I think my greatest challenge is believing in myself. Like so many females, I have battled low self-esteem since childhood despite an incredibly strong mother and extremely supportive father. Even today, I look at everything I have accomplished and can be excited for only a brief moment, but then I worry about not doing a good enough job or not remembering to do something or afraid that I've messed up something or that I should work just one more hour on top of a 14 hour day just because there is so much to do and things won't be okay unless I get everything done.

I feel like I have found my true purpose on this earth - to teach and empower others - and yet I am always afraid I'm not doing enough or not doing it the right way. To compound my own feelings of self-doubt, once you reach a certain point and get recognition for things you have done, there is an insidious aspect of human nature that compels people to try to tear down someone who has achieved something. I've learned the hard way that getting recognition also means getting a lot of flak from people who do not know you but who are very vocal with their criticism of who they think you are and what they think you do. So you get it from the inside and you get it from the outside - quite the challenge.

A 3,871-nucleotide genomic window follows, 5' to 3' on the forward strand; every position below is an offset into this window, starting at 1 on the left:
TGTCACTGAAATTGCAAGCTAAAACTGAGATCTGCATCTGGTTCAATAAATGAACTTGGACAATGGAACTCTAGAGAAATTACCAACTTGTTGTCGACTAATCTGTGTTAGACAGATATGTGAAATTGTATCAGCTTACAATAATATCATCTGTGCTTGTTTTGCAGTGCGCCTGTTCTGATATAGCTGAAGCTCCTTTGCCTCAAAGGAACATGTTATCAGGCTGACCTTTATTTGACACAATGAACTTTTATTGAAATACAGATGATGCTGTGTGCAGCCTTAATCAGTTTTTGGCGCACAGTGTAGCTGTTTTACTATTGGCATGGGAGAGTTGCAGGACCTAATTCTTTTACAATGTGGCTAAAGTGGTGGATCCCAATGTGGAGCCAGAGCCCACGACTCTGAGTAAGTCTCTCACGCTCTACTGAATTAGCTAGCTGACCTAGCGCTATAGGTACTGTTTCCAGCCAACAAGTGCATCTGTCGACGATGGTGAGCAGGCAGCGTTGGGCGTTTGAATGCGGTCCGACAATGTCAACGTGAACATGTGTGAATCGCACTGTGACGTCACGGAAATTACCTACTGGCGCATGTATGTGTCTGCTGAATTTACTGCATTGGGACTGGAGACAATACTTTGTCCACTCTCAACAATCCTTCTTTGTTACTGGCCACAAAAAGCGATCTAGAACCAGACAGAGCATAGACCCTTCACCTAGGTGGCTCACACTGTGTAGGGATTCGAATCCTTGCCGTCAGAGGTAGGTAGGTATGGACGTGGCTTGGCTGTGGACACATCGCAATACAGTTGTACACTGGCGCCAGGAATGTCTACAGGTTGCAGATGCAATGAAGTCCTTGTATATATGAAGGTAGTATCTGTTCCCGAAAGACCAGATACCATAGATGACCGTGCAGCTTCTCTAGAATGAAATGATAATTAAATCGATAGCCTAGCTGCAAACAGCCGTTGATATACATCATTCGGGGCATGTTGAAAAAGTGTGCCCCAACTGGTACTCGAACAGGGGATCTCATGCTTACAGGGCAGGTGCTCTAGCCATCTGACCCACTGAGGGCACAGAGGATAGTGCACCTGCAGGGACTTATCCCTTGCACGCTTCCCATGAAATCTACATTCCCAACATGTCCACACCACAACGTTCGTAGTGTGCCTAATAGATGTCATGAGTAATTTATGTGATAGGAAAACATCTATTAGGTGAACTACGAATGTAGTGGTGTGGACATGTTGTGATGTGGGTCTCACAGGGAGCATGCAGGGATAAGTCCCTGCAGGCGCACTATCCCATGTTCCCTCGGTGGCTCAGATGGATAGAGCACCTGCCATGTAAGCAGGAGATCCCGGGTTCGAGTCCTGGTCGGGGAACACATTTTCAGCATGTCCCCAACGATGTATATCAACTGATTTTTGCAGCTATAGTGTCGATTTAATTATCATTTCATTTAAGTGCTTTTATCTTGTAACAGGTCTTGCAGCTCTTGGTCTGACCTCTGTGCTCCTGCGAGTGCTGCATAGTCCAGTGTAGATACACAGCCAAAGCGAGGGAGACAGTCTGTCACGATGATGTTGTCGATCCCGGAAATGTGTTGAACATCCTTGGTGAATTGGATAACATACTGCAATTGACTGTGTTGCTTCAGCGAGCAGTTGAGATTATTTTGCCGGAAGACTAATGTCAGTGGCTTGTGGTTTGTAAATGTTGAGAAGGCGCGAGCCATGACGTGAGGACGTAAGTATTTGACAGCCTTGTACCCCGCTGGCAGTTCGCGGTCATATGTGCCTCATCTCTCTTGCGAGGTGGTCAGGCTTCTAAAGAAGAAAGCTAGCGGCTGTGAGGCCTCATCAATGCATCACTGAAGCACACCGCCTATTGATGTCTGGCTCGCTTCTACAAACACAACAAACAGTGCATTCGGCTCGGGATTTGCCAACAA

Aliza Sherman answers these questions:
1. What was your first job in technology?
2. Who has been your most significant mentor? Why?
3. What has been your greatest challenge and what strategies did you use to overcome obstacles?
4. Who has been the most influential person in your life? Why?
5. What lessons have you learned that would be valuable to women beginning their careers in technology?
6. What strategies do you use to maintain balance in your life?
7. What new technology do you believe will have the most positive impact on the world in the next 20 years? The most negative impact?

On the lighter side:
1. If you could have dinner with any 2 people (living or not), who would they be?
2. If you could only subscribe to 3 magazines, what would they be?
3. What was the last book you read?
4. If you couldn't do what you are doing now, what profession would you choose?
5. Define success in 10 words or less.